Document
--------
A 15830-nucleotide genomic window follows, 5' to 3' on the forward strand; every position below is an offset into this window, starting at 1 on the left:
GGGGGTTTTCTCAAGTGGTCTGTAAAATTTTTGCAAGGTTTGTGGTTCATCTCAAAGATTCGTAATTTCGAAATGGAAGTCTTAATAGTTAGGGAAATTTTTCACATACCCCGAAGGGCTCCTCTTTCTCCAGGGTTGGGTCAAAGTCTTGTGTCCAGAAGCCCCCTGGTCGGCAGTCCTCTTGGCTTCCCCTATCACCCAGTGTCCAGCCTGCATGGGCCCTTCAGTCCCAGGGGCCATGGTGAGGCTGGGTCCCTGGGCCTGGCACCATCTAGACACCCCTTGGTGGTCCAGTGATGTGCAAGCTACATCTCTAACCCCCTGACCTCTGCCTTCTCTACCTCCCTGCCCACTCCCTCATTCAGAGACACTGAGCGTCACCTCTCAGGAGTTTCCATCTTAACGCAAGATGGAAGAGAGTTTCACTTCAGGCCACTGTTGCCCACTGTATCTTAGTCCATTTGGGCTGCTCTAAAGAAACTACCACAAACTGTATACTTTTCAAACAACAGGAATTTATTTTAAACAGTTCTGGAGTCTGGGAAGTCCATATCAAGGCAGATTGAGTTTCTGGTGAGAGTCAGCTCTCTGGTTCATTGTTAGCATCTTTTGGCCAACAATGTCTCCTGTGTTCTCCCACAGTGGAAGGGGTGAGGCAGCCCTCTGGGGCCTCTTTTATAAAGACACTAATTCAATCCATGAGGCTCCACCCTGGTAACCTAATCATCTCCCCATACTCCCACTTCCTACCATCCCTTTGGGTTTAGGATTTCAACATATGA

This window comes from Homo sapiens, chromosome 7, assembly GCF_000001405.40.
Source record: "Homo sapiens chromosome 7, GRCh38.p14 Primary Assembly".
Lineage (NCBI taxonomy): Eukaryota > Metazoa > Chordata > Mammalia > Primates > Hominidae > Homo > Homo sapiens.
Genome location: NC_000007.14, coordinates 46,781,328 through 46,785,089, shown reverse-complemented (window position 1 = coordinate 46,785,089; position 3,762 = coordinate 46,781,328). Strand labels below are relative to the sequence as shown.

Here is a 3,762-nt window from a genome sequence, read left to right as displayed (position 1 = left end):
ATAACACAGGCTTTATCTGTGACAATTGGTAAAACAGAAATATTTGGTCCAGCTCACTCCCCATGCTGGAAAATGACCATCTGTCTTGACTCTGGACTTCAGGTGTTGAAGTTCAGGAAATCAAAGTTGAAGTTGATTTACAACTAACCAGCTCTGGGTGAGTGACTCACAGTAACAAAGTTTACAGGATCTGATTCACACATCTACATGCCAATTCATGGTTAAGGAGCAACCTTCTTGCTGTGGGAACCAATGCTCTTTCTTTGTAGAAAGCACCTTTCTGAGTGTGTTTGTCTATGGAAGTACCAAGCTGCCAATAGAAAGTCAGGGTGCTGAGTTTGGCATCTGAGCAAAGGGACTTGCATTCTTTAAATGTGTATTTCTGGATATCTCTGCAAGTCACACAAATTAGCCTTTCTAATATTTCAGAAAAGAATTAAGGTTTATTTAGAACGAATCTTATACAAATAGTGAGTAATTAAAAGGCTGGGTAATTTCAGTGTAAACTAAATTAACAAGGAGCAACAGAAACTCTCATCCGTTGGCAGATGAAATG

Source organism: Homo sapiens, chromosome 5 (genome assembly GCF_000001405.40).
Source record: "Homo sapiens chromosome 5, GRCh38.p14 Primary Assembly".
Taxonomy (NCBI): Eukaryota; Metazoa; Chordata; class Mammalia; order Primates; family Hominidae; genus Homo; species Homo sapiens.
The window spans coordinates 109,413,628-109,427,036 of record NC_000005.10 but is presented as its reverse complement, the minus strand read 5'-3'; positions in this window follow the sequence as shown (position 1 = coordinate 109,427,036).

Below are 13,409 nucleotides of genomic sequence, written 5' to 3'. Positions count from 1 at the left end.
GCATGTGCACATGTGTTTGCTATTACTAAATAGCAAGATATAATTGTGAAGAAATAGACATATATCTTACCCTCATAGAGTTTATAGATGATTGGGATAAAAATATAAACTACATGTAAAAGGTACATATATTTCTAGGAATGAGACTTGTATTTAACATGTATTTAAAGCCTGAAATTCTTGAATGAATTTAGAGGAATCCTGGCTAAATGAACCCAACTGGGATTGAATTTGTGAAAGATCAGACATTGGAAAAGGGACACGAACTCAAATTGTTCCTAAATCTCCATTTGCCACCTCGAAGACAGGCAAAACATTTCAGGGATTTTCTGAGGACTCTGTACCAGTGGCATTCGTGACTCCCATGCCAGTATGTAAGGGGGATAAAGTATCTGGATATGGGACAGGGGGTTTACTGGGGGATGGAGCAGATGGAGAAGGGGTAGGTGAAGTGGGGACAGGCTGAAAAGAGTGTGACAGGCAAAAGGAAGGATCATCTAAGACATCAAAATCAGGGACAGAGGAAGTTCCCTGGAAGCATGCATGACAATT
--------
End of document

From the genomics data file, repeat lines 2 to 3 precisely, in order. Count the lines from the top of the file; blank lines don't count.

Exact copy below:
GGGGGTTTTCTCAAGTGGTCTGTAAAATTTTTGCAAGGTTTGTGGTTCATCTCAAAGATTCGTAATTTCGAAATGGAAGTCTTAATAGTTAGGGAAATTTTTCACATACCCCGAAGGGCTCCTCTTTCTCCAGGGTTGGGTCAAAGTCTTGTGTCCAGAAGCCCCCTGGTCGGCAGTCCTCTTGGCTTCCCCTATCACCCAGTGTCCAGCCTGCATGGGCCCTTCAGTCCCAGGGGCCATGGTGAGGCTGGGTCCCTGGGCCTGGCACCATCTAGACACCCCTTGGTGGTCCAGTGATGTGCAAGCTACATCTCTAACCCCCTGACCTCTGCCTTCTCTACCTCCCTGCCCACTCCCTCATTCAGAGACACTGAGCGTCACCTCTCAGGAGTTTCCATCTTAACGCAAGATGGAAGAGAGTTTCACTTCAGGCCACTGTTGCCCACTGTATCTTAGTCCATTTGGGCTGCTCTAAAGAAACTACCACAAACTGTATACTTTTCAAACAACAGGAATTTATTTTAAACAGTTCTGGAGTCTGGGAAGTCCATATCAAGGCAGATTGAGTTTCTGGTGAGAGTCAGCTCTCTGGTTCATTGTTAGCATCTTTTGGCCAACAATGTCTCCTGTGTTCTCCCACAGTGGAAGGGGTGAGGCAGCCCTCTGGGGCCTCTTTTATAAAGACACTAATTCAATCCATGAGGCTCCACCCTGGTAACCTAATCATCTCCCCATACTCCCACTTCCTACCATCCCTTTGGGTTTAGGATTTCAACATATGA

This window comes from Homo sapiens, chromosome 7, assembly GCF_000001405.40.